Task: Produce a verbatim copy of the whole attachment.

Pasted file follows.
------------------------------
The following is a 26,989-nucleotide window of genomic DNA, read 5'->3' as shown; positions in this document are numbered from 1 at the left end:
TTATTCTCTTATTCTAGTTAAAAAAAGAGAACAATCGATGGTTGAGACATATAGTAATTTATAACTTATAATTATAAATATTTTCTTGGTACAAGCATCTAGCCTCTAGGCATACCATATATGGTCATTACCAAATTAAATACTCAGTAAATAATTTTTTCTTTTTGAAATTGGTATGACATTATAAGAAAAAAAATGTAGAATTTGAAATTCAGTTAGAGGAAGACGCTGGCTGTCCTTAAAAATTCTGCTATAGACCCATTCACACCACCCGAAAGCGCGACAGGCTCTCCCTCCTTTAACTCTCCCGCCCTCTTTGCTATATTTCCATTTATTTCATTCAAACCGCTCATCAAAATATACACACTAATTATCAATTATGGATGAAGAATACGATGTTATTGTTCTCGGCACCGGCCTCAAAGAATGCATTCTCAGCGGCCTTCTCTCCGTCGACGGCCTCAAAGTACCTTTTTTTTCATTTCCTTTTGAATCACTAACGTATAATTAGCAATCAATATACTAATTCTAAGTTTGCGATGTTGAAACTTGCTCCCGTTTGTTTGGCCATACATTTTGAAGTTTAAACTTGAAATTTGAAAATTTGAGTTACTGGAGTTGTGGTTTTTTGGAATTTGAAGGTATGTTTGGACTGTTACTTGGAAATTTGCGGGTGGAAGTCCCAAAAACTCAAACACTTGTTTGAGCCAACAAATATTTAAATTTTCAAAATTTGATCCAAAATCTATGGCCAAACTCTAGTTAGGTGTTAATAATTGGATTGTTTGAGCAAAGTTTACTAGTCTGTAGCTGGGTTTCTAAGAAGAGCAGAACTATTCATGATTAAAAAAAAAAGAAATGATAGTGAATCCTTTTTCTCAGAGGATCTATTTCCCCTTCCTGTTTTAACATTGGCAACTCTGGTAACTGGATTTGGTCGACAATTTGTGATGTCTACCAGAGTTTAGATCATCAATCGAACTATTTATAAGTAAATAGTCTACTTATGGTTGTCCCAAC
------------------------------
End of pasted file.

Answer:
The following is a 26,989-nucleotide window of genomic DNA, read 5'->3' as shown; positions in this document are numbered from 1 at the left end:
TTATTCTCTTATTCTAGTTAAAAAAAGAGAACAATCGATGGTTGAGACATATAGTAATTTATAACTTATAATTATAAATATTTTCTTGGTACAAGCATCTAGCCTCTAGGCATACCATATATGGTCATTACCAAATTAAATACTCAGTAAATAATTTTTTCTTTTTGAAATTGGTATGACATTATAAGAAAAAAAATGTAGAATTTGAAATTCAGTTAGAGGAAGACGCTGGCTGTCCTTAAAAATTCTGCTATAGACCCATTCACACCACCCGAAAGCGCGACAGGCTCTCCCTCCTTTAACTCTCCCGCCCTCTTTGCTATATTTCCATTTATTTCATTCAAACCGCTCATCAAAATATACACACTAATTATCAATTATGGATGAAGAATACGATGTTATTGTTCTCGGCACCGGCCTCAAAGAATGCATTCTCAGCGGCCTTCTCTCCGTCGACGGCCTCAAAGTACCTTTTTTTTCATTTCCTTTTGAATCACTAACGTATAATTAGCAATCAATATACTAATTCTAAGTTTGCGATGTTGAAACTTGCTCCCGTTTGTTTGGCCATACATTTTGAAGTTTAAACTTGAAATTTGAAAATTTGAGTTACTGGAGTTGTGGTTTTTTGGAATTTGAAGGTATGTTTGGACTGTTACTTGGAAATTTGCGGGTGGAAGTCCCAAAAACTCAAACACTTGTTTGAGCCAACAAATATTTAAATTTTCAAAATTTGATCCAAAATCTATGGCCAAACTCTAGTTAGGTGTTAATAATTGGATTGTTTGAGCAAAGTTTACTAGTCTGTAGCTGGGTTTCTAAGAAGAGCAGAACTATTCATGATTAAAAAAAAAAGAAATGATAGTGAATCCTTTTTCTCAGAGGATCTATTTCCCCTTCCTGTTTTAACATTGGCAACTCTGGTAACTGGATTTGGTCGACAATTTGTGATGTCTACCAGAGTTTAGATCATCAATCGAACTATTTATAAGTAAATAGTCTACTTATGGTTGTCCCAAC